On Fri, Sep 24, 2010 at 15:04, Dani Church <dchurch_at_cheri.shyou.org> wrote:
> I'm writing a client that uses the libsvn_client API, and in order to make
> the code as portable as possible, I have been using the minimum API version
> that has the features I need, which in my case is the 1.5 API.
> Unfortunately, that means using deprecated functions which spit out compiler
Before including any svn header, you can do:
That will turn off all deprecation warnings. You can also use
-DSVN_DEPRECATED (or similar) to your compiler.
> I wanted to suggest using a preprocessor directive to target a
> codebase to a specific API version, something like the following:
> #define USE_SVN_API 105
> #include <svn_client.h>
> I figure that could have two effects: first, it wouldn't set SVN_DEPRECATED
> for any functions current as of that API version, and second, it could use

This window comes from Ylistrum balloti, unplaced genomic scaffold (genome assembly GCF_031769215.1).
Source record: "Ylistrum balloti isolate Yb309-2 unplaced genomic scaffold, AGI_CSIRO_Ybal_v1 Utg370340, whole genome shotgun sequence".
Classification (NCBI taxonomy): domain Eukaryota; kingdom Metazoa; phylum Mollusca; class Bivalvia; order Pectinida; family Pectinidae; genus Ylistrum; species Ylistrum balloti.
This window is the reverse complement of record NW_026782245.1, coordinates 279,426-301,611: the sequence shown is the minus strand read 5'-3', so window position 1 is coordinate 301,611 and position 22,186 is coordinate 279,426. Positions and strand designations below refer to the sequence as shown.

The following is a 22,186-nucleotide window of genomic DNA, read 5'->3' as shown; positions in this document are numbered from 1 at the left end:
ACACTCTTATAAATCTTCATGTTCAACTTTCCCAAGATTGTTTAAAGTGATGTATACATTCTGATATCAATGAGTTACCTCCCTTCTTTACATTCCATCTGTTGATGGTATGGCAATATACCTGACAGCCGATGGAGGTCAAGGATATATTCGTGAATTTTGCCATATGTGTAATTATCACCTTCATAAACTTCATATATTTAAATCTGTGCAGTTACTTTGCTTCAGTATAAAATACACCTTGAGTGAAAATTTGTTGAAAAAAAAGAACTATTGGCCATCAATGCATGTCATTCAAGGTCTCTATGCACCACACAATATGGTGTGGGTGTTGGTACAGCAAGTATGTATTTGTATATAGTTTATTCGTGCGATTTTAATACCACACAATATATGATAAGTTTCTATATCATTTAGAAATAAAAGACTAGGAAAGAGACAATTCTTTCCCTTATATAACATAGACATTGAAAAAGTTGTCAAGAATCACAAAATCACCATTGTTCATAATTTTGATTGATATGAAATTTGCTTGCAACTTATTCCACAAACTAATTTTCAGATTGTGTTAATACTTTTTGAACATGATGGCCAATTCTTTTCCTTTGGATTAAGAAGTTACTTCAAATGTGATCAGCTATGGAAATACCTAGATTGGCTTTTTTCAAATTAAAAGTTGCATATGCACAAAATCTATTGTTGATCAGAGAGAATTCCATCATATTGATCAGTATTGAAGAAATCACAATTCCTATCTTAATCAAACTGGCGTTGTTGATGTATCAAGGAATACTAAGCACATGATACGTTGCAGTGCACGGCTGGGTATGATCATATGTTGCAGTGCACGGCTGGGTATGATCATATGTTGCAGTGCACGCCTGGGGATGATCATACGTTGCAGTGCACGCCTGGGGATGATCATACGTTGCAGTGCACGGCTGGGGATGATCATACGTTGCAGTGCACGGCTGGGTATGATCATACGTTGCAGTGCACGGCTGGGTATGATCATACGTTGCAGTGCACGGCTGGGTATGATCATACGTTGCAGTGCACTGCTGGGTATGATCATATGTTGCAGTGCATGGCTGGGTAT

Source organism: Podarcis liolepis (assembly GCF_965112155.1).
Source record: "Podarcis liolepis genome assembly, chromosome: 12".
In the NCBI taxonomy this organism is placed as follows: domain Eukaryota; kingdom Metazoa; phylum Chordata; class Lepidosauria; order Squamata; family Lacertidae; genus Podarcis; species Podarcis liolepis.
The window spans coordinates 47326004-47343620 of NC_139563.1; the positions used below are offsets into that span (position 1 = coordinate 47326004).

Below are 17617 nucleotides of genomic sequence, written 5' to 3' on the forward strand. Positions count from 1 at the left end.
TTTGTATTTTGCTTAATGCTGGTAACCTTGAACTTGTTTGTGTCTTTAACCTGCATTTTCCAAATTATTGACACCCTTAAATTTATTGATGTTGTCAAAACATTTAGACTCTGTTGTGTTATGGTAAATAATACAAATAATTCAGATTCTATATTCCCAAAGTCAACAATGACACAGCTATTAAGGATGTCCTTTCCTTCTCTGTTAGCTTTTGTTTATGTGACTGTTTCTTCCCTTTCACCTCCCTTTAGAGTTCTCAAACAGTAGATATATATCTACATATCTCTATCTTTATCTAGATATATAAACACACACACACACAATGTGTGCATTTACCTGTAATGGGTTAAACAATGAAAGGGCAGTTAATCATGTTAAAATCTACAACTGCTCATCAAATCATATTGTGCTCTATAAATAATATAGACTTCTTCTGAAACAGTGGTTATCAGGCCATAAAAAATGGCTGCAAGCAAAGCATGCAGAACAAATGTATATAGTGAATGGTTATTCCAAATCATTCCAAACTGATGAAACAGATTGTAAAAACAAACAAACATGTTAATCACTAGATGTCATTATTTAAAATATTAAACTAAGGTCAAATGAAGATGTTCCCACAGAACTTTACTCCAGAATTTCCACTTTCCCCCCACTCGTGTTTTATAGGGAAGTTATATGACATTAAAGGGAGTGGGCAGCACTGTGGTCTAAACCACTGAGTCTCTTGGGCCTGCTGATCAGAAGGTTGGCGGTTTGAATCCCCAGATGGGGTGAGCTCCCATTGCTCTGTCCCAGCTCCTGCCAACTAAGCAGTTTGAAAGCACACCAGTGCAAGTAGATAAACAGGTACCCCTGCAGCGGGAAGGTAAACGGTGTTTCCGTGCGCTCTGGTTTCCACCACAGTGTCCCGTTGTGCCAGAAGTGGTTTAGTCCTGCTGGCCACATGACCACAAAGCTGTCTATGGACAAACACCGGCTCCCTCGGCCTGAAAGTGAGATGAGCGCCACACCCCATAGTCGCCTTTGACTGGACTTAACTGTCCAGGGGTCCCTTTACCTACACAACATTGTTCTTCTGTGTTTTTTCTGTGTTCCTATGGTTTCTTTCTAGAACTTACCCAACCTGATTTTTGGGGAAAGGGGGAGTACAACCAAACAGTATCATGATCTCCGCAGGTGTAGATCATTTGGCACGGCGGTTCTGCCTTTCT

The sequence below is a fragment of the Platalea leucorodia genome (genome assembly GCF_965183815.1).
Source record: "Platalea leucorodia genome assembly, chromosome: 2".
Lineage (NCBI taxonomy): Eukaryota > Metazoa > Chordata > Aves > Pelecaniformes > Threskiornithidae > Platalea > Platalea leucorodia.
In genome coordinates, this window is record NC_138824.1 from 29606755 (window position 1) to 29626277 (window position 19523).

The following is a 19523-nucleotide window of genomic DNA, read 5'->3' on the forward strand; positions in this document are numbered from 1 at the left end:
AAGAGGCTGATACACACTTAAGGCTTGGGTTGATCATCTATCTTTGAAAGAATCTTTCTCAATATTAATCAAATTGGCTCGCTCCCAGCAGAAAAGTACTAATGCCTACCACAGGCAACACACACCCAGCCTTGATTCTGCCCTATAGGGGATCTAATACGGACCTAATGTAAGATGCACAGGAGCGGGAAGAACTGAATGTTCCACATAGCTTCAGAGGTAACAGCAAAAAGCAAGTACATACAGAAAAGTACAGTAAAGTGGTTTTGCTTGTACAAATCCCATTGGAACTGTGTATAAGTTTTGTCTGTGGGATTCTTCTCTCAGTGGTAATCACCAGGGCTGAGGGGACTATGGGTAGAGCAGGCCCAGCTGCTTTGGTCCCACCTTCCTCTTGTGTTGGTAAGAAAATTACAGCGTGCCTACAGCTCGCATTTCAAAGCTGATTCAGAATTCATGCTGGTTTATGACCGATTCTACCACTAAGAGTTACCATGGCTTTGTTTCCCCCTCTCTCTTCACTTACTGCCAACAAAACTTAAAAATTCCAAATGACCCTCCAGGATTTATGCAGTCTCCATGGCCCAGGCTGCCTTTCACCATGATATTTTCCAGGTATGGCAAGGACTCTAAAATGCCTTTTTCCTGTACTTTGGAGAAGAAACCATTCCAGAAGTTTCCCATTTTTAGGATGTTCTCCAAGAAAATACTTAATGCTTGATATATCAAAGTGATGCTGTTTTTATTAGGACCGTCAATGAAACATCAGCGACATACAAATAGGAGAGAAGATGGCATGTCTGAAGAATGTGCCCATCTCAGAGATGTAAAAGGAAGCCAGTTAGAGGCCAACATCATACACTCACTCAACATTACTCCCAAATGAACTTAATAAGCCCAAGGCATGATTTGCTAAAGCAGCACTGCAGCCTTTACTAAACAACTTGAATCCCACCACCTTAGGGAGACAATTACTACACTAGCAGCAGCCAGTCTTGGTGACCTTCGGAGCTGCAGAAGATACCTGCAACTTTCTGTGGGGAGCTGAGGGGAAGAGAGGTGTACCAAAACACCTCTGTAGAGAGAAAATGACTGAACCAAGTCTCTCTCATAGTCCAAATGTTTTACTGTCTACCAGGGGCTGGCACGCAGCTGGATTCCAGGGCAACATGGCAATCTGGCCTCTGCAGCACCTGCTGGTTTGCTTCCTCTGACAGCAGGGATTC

> #pragma GCC poison  (or an equivalent for other compilers) to mark any
> functions introduced in a later version as compile errors.
This is an interesting thought. I will note, however, that this would
imply a large set of SVN_DEPRECATED macros for us to use. For example,
SVN_DEPRECATED_1, ... SVN_DEPRECATED_7 to indicate a specific function
was deprecated in 1.1 through 1.7. Those macros would evaluate
differently, based on the USE_SVN_API value. This also implies going
back over all the functions and using the correct DEPRECATED macro on
it (most of the time, the version is in the comments, but not
> Does that make sense? I could go through and write the patch, but I wanted
> to see if there was any buy-in from the community.
That would be a pretty big patch. I see almost 400 deprecated
functions in our headers. Each of those would need to be touched.
I'm not against the concept in general, but would like to see how all
those DEPRECATED macros would turn out, concretely.
Received on 2010-09-24 22:51:38 CEST